Finding Application Errors – 2012 PowerShell Scripting Games Beginner Event 5

The details of the event scenario and the design points for Beginner Event #5 of the 2012 PowerShell Scripting Games can be found on the “Hey, Scripting Guys! Blog”. Your manager has task you with producing a report of applications that are causing errors on your servers. This report should display the source and number of errors from the application log. How can I find out what PowerShell cmdlets are available to query the application event log? I could certainly use Get-Help, but I Read more [...]

Just Passing Thru – 2012 PowerShell Scripting Games Beginner Event 4

The details of the event scenario and the design points for Beginner Event #4 of the 2012 PowerShell Scripting Games can be found on the “Hey, Scripting Guys! Blog”. The key to this one is figuring out how to format the output as shown in the screen shot in the event scenario which is similar to the one in the image below: The PowerShell Down Under guys posted some great prep videos leading up to the beginning of the scripting games and one of them titled "Scripting Games 2012 - Working Read more [...]

Toughest Event Yet – 2012 PowerShell Scripting Games Beginner Event #3

The details of the event scenario and the design points for Beginner Event #3 of the 2012 PowerShell Scripting Games can be found on the “Hey, Scripting Guys! Blog”. This was the toughest event out of the first three for me. I spent a lot of time researching how to check permissions because part of the first design point stated: "If you do not have permission off the root, create the nested folders where you have permissions". This was clarified in the comments section later during the day Read more [...]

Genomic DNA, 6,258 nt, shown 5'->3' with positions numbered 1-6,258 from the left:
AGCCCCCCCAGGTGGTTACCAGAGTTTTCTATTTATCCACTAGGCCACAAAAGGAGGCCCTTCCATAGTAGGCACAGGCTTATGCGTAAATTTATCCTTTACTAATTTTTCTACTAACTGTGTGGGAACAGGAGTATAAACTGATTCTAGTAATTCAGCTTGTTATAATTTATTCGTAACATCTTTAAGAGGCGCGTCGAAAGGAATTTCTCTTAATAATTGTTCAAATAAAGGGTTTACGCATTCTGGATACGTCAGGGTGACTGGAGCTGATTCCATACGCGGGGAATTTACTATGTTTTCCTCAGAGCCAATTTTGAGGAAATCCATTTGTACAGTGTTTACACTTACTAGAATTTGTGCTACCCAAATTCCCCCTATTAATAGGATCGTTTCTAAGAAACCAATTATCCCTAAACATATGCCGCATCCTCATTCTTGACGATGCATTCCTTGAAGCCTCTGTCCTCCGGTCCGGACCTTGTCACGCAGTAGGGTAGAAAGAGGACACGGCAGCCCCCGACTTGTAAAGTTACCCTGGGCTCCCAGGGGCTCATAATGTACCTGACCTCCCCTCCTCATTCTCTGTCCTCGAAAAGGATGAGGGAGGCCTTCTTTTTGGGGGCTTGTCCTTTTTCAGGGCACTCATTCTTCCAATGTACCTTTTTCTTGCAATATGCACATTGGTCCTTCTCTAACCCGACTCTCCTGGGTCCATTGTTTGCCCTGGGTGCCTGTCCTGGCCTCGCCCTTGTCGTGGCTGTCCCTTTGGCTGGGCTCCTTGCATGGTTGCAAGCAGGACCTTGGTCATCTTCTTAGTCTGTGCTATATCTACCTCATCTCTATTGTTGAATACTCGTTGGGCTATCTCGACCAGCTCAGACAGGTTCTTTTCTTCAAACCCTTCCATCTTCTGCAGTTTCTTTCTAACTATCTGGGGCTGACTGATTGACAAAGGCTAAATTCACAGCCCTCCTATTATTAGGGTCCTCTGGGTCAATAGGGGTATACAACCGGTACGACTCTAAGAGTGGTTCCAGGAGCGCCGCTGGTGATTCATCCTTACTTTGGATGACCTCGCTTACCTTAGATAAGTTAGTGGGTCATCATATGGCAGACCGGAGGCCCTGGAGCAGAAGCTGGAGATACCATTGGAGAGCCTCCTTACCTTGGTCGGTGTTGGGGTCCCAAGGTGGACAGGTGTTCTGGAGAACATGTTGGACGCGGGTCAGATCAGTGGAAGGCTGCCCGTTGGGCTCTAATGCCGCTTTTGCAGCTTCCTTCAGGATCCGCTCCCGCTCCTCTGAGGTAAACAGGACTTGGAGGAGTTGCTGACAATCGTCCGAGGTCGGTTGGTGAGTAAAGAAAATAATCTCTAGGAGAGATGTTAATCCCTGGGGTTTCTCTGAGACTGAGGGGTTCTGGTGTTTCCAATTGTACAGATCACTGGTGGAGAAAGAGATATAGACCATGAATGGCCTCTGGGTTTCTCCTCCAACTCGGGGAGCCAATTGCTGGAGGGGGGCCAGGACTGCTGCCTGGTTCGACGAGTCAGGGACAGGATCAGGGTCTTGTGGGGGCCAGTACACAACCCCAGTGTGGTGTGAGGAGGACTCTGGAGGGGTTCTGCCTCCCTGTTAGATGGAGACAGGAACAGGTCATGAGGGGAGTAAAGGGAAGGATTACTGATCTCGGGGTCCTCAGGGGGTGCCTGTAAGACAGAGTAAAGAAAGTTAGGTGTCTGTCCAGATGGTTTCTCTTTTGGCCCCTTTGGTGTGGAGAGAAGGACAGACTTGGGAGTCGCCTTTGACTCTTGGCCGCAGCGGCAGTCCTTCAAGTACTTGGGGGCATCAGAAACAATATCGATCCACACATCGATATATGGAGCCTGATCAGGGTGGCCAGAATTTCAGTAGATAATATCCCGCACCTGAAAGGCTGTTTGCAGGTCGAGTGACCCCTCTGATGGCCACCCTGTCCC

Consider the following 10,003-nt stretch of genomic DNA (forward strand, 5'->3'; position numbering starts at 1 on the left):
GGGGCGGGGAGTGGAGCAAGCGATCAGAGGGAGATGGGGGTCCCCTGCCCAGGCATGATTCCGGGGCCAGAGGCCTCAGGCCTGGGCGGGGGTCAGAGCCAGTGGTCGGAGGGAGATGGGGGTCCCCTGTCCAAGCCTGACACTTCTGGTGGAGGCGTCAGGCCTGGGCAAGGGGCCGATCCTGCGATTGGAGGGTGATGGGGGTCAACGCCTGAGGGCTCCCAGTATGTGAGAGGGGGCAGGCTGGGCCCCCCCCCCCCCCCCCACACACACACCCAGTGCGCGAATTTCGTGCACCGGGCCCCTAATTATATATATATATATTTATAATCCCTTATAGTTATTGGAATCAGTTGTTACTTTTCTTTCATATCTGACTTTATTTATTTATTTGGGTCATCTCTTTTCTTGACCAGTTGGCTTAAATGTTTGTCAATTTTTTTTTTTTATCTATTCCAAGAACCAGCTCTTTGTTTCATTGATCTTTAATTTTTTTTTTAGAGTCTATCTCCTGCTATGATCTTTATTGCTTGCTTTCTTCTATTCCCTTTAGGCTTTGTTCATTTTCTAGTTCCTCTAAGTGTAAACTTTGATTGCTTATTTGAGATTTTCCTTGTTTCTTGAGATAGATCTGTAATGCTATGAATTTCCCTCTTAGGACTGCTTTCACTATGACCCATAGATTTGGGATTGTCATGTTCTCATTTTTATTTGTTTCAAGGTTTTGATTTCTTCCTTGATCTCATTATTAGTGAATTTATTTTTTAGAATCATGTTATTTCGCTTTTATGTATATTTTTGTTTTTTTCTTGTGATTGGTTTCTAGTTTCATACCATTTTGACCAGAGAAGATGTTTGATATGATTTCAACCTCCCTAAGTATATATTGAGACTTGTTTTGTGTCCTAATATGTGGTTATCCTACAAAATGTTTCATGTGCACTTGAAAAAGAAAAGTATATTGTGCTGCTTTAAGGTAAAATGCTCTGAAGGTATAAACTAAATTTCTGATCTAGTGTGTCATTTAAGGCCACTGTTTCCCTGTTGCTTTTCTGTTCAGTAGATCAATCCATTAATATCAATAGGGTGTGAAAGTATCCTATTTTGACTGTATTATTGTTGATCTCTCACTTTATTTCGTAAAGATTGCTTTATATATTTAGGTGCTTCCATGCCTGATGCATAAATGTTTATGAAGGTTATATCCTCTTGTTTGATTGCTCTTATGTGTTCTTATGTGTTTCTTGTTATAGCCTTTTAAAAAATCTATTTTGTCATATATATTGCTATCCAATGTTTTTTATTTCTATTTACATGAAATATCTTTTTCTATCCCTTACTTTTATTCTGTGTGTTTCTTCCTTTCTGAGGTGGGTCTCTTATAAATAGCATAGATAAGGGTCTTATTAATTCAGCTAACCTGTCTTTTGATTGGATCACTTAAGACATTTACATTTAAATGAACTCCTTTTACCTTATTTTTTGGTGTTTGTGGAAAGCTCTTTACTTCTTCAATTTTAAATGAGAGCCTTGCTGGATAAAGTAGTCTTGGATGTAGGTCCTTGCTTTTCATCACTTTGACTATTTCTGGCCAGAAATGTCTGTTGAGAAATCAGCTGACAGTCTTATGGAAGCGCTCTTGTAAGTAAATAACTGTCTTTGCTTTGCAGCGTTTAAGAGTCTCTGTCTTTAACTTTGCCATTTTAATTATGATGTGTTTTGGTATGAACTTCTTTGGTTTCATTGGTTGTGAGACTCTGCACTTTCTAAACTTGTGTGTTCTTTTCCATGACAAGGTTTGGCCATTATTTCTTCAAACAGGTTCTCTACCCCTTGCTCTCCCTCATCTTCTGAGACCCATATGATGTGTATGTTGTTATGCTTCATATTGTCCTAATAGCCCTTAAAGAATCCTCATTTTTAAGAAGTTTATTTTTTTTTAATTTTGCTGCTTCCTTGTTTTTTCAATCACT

Get-Method | My-Madness | 2012 PowerShell Scripting Games Beginner Event #2

The details of the event scenario and the design points for Beginner Event #2 of the 2012 PowerShell Scripting Games can be found on the “Hey, Scripting Guys! Blog”. Listed below are my notes about the requirements and design points: Find all services that are running and can be stopped. The command must work against remote computers. Use the simplest command that will work. You do not need to write a script. Return the results to the screen, not to a file. You may use aliases. I started Read more [...]

My Approach to the 2012 PowerShell Scripting Games Beginner Event #1

The details of the event scenario and the design points for Beginner Event #1 of the 2012 PowerShell Scripting Games can be found on the “Hey, Scripting Guys! Blog”. Listed below are my notes about the requirements and design points: Computers run Windows 7 and servers run Windows 2008 R2. They’re all in one domain. PowerShell remoting is enabled on all computers (both servers and desktops). Use PowerShell to retrieve the top ten processes based on the memory working set. There’s no Read more [...]

Game On! The 2012 PowerShell Scripting Games

Since this is my first year entering the PowerShell Scripting Games, I’m only submitting scripts for the beginner events but I’m also taking a look at the advanced ones to get an idea of what kind of knowledge is needed for them. It’s not too late to join in on the fun. Make sure you read the requirements of each event carefully, create your script, test it, and think about it for a while before submitting it. I had four stars on the first Beginner Event: Another judge must have given me Read more [...]

Creating a Shared Mailbox in Exchange 2007

Open Exchange Management Shell and execute the New-Mailbox cmdlet using the following example as a template: The following cmdlet assigns full access for the mailbox to a group in Active Directory named “My Shared Mailbox Admins” which needs to exist in AD prior to executing this command: This cmdlet allows members of the “My Shared Mailbox Admins” group in Active Directory to be able to send email from the "mysharedmailbox@mikefrobbins.demo" Read more [...]